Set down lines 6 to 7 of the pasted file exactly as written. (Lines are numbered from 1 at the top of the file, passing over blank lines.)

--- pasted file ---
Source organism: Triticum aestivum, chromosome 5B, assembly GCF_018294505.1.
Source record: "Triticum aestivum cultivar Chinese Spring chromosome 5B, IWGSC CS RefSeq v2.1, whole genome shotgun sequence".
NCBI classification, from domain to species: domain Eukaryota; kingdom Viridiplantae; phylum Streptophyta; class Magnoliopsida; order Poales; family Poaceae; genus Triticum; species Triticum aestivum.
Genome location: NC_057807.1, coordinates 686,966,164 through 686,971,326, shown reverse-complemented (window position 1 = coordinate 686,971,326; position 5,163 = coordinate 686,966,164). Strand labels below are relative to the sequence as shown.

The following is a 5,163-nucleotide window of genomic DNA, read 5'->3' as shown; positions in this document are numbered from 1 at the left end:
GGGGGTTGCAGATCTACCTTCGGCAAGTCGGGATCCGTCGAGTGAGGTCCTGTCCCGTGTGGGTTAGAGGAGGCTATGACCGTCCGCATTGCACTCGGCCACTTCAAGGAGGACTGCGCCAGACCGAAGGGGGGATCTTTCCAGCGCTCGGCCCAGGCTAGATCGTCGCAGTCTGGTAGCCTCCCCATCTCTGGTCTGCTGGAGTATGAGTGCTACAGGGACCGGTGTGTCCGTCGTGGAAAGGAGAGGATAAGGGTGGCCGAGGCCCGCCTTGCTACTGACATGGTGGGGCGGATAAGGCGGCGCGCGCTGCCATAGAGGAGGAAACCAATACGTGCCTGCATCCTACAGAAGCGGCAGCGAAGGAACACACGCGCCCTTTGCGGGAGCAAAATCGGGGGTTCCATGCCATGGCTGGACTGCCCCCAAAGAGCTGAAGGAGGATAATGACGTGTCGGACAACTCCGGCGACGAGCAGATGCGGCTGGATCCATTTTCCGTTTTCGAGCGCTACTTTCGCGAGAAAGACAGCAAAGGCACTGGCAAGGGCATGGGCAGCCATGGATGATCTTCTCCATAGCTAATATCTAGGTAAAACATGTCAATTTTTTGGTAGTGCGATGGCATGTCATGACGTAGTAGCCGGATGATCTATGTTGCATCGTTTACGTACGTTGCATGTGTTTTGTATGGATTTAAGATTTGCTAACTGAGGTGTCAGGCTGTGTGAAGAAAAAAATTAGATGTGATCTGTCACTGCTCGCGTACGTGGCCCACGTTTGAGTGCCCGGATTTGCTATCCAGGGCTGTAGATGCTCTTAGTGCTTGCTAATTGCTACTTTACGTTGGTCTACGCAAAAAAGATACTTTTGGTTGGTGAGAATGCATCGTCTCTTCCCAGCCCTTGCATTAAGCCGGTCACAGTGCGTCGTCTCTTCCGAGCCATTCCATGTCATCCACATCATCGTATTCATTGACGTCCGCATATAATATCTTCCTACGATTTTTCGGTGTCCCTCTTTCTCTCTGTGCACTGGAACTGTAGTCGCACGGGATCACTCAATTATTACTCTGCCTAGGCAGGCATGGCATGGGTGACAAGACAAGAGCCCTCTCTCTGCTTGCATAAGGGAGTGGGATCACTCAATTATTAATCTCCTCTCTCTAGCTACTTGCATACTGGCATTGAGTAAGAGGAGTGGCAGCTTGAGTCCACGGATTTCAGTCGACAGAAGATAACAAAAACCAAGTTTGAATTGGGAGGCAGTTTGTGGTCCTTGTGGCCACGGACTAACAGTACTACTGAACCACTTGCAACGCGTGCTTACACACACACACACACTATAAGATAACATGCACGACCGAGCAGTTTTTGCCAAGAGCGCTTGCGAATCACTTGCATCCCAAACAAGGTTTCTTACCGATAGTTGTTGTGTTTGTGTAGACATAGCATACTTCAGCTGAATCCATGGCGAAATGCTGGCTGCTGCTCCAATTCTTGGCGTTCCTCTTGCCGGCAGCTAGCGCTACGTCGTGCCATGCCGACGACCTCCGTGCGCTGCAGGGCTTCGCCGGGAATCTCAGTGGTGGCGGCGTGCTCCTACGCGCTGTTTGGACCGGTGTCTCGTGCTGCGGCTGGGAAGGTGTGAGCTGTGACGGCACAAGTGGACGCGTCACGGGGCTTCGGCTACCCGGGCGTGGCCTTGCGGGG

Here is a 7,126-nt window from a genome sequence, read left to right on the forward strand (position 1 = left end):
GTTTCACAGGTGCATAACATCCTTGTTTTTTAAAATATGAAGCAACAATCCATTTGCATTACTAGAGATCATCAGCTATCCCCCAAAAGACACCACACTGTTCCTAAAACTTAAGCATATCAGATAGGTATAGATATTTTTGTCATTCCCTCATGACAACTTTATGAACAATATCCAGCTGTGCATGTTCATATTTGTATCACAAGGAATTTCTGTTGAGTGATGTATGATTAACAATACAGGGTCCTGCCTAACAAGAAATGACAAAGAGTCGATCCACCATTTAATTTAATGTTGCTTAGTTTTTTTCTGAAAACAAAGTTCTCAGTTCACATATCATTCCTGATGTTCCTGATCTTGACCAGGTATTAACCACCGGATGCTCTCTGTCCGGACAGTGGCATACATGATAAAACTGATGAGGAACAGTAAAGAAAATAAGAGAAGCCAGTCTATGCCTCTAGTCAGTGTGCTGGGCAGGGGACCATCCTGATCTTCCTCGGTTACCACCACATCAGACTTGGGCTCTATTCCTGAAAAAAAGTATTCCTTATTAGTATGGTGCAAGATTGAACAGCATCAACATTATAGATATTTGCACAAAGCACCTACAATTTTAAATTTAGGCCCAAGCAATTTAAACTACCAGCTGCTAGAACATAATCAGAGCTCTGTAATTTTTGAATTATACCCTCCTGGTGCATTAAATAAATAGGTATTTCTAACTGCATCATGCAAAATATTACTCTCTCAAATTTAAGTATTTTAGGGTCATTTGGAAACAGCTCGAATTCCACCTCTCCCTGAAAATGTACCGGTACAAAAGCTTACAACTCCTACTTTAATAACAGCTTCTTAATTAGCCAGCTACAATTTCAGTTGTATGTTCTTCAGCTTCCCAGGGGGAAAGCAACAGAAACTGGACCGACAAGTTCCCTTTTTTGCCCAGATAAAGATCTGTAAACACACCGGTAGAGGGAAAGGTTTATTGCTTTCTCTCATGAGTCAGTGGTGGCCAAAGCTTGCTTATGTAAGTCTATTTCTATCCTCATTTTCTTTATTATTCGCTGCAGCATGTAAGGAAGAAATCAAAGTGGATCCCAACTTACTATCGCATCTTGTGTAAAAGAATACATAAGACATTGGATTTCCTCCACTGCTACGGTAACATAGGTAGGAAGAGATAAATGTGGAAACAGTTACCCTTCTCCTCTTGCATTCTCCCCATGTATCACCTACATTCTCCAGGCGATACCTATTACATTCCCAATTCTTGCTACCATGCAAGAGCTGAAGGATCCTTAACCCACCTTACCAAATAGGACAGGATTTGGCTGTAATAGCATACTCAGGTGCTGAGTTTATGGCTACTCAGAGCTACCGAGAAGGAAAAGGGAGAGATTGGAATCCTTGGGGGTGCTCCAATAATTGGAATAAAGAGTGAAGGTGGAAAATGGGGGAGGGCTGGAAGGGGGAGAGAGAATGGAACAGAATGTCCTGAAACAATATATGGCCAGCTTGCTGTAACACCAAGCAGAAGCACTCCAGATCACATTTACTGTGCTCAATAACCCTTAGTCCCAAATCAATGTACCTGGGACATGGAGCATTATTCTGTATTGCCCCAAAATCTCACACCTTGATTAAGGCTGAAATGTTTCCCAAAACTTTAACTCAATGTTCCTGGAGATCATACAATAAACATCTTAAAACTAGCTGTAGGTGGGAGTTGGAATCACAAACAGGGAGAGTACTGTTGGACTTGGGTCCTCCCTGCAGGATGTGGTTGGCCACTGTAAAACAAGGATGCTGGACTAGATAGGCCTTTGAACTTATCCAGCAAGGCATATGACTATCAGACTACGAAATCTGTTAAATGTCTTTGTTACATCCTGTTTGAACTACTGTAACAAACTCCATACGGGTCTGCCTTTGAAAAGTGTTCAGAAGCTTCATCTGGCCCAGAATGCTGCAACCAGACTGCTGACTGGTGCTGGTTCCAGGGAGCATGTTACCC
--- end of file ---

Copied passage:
GGGGGTTGCAGATCTACCTTCGGCAAGTCGGGATCCGTCGAGTGAGGTCCTGTCCCGTGTGGGTTAGAGGAGGCTATGACCGTCCGCATTGCACTCGGCCACTTCAAGGAGGACTGCGCCAGACCGAAGGGGGGATCTTTCCAGCGCTCGGCCCAGGCTAGATCGTCGCAGTCTGGTAGCCTCCCCATCTCTGGTCTGCTGGAGTATGAGTGCTACAGGGACCGGTGTGTCCGTCGTGGAAAGGAGAGGATAAGGGTGGCCGAGGCCCGCCTTGCTACTGACATGGTGGGGCGGATAAGGCGGCGCGCGCTGCCATAGAGGAGGAAACCAATACGTGCCTGCATCCTACAGAAGCGGCAGCGAAGGAACACACGCGCCCTTTGCGGGAGCAAAATCGGGGGTTCCATGCCATGGCTGGACTGCCCCCAAAGAGCTGAAGGAGGATAATGACGTGTCGGACAACTCCGGCGACGAGCAGATGCGGCTGGATCCATTTTCCGTTTTCGAGCGCTACTTTCGCGAGAAAGACAGCAAAGGCACTGGCAAGGGCATGGGCAGCCATGGATGATCTTCTCCATAGCTAATATCTAGGTAAAACATGTCAATTTTTTGGTAGTGCGATGGCATGTCATGACGTAGTAGCCGGATGATCTATGTTGCATCGTTTACGTACGTTGCATGTGTTTTGTATGGATTTAAGATTTGCTAACTGAGGTGTCAGGCTGTGTGAAGAAAAAAATTAGATGTGATCTGTCACTGCTCGCGTACGTGGCCCACGTTTGAGTGCCCGGATTTGCTATCCAGGGCTGTAGATGCTCTTAGTGCTTGCTAATTGCTACTTTACGTTGGTCTACGCAAAAAAGATACTTTTGGTTGGTGAGAATGCATCGTCTCTTCCCAGCCCTTGCATTAAGCCGGTCACAGTGCGTCGTCTCTTCCGAGCCATTCCATGTCATCCACATCATCGTATTCATTGACGTCCGCATATAATATCTTCCTACGATTTTTCGGTGTCCCTCTTTCTCTCTGTGCACTGGAACTGTAGTCGCACGGGATCACTCAATTATTACTCTGCCTAGGCAGGCATGGCATGGGTGACAAGACAAGAGCCCTCTCTCTGCTTGCATAAGGGAGTGGGATCACTCAATTATTAATCTCCTCTCTCTAGCTACTTGCATACTGGCATTGAGTAAGAGGAGTGGCAGCTTGAGTCCACGGATTTCAGTCGACAGAAGATAACAAAAACCAAGTTTGAATTGGGAGGCAGTTTGTGGTCCTTGTGGCCACGGACTAACAGTACTACTGAACCACTTGCAACGCGTGCTTACACACACACACACACTATAAGATAACATGCACGACCGAGCAGTTTTTGCCAAGAGCGCTTGCGAATCACTTGCATCCCAAACAAGGTTTCTTACCGATAGTTGTTGTGTTTGTGTAGACATAGCATACTTCAGCTGAATCCATGGCGAAATGCTGGCTGCTGCTCCAATTCTTGGCGTTCCTCTTGCCGGCAGCTAGCGCTACGTCGTGCCATGCCGACGACCTCCGTGCGCTGCAGGGCTTCGCCGGGAATCTCAGTGGTGGCGGCGTGCTCCTACGCGCTGTTTGGACCGGTGTCTCGTGCTGCGGCTGGGAAGGTGTGAGCTGTGACGGCACAAGTGGACGCGTCACGGGGCTTCGGCTACCCGGGCGTGGCCTTGCGGGG

Here is a 7,126-nt window from a genome sequence, read left to right on the forward strand (position 1 = left end):